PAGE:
## Dynamic models of scale-invariant spatial networks

For general background
see this 2013
paper amd my discrete spatial networks page.
One can construct a scale-invariant network in the plane by throwing down random points
(as a space-time Poisson point process) and using some rule to connect a new point to the existing network:
the only requirement is that the rule must be scale-invariant, meaning that it depends only on relative distances,
not absolute distances.
Can we find a rule for which the network looks (at least somewhat) like a real road network?
Here are some simulations by Yucheng Wang.

Simulation 1 uses the rule for the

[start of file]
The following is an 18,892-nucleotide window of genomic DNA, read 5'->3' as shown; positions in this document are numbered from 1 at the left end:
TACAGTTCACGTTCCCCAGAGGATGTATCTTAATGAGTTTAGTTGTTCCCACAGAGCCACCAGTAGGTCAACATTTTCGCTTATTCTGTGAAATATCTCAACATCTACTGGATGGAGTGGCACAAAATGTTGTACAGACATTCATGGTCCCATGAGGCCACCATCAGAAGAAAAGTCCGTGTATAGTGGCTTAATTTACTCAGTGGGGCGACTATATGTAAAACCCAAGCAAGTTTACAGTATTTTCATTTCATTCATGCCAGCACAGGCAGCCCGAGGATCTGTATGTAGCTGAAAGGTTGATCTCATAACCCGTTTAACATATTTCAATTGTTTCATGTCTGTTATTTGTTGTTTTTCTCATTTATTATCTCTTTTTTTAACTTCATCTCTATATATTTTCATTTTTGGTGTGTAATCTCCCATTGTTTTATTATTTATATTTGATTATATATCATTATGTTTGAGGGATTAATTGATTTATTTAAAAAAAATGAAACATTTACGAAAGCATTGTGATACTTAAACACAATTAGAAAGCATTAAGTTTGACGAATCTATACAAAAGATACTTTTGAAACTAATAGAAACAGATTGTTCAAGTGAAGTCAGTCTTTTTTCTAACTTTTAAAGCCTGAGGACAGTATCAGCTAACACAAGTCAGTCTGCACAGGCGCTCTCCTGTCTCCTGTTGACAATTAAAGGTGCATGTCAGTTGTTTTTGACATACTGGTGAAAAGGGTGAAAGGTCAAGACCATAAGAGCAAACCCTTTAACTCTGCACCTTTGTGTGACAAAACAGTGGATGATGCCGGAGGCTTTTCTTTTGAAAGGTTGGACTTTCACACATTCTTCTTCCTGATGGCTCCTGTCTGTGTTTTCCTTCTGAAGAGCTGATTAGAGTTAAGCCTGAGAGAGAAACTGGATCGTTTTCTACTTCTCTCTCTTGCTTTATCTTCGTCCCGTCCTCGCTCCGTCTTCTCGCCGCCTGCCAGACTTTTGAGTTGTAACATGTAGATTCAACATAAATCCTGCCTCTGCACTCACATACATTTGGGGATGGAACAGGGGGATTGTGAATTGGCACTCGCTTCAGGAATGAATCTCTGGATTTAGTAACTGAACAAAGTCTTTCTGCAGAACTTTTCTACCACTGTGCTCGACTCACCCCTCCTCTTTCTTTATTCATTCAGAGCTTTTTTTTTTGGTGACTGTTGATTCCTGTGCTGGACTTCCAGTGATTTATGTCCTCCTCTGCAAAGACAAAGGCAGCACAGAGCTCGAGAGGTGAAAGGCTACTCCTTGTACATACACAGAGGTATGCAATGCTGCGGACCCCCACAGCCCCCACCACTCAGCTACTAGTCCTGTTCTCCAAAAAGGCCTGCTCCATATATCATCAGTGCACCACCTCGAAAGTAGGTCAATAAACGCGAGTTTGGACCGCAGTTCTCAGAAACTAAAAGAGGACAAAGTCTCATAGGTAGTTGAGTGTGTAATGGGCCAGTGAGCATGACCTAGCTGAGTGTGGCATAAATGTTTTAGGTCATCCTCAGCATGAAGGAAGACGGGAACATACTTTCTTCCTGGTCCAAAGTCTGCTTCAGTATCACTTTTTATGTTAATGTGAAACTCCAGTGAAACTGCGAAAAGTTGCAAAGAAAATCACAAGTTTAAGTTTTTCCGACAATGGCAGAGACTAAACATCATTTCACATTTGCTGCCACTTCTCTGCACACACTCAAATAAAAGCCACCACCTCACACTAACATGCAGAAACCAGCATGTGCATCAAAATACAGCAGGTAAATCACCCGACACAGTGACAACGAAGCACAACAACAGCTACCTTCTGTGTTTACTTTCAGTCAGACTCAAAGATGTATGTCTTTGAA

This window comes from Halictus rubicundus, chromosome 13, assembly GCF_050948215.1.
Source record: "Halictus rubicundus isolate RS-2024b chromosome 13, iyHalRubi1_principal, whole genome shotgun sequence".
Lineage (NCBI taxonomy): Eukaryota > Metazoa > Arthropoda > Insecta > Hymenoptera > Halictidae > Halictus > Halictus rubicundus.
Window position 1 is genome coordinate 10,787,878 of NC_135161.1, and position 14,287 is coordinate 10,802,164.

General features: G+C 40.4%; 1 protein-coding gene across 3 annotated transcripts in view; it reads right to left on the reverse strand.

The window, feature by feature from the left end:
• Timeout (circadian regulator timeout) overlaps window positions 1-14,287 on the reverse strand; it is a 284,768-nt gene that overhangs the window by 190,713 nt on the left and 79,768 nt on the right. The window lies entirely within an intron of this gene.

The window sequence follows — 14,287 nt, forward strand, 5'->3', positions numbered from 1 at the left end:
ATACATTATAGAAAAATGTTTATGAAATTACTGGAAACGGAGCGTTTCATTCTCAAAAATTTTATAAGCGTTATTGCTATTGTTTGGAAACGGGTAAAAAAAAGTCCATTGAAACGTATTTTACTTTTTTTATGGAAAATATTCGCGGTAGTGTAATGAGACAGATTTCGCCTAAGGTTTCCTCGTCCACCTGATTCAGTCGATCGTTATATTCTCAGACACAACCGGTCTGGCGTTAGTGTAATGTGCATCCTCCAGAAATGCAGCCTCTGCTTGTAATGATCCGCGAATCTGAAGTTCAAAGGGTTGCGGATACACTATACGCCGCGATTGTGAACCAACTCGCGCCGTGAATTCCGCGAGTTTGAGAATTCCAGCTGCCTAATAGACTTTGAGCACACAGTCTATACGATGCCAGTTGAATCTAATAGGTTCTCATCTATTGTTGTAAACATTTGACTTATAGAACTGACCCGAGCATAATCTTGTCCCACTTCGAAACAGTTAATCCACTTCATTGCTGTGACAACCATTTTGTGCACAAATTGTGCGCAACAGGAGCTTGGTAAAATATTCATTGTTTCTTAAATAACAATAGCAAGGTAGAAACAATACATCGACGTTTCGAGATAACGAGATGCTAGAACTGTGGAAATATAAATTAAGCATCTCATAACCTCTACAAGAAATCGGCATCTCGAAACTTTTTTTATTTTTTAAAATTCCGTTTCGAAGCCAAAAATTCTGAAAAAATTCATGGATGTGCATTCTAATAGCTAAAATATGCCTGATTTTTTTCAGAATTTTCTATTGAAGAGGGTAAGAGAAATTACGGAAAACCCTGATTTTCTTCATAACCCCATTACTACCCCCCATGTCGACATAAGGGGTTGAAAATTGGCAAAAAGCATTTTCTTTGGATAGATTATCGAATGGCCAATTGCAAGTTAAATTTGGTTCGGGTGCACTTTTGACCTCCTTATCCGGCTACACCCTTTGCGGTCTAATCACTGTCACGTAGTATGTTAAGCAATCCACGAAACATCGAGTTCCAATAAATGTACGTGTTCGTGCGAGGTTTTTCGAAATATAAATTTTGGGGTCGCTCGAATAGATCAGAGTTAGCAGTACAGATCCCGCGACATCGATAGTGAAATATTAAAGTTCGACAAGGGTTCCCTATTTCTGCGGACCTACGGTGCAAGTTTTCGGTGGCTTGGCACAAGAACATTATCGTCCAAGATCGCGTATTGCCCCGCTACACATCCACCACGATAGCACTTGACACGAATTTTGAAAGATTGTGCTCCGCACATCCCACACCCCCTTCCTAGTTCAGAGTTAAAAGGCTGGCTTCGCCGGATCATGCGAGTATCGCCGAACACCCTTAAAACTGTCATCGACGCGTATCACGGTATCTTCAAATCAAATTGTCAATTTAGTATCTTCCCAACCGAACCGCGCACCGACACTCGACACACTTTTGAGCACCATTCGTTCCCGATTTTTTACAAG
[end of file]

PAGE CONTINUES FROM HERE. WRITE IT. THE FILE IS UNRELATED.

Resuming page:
Relative neighborhood graph,
applied at each step to the newly arriving point.
The resulting network looks very unrealistic, in part because there are many near-parallel lines.
Seeking to avoid that issue,
Simulation 2 modifies that rule by applying the new edge only
if no other edge on either point forms an angle < 15 degrees to the new edge.
Simulation 3 adds a new modification: if a new point is close to an existing edge
then that edge may be replaced by two edges via the new point.
Simulation 4 adds another modification:
when a new point arrives, consider possible edges in the RNG, in increasing order of length, but only create a new edge (new node A to existing node B)
if it has length less than 0.7 times the length of the existing route from A to B.

You can find more details on Yucheng Wang's GitHub page.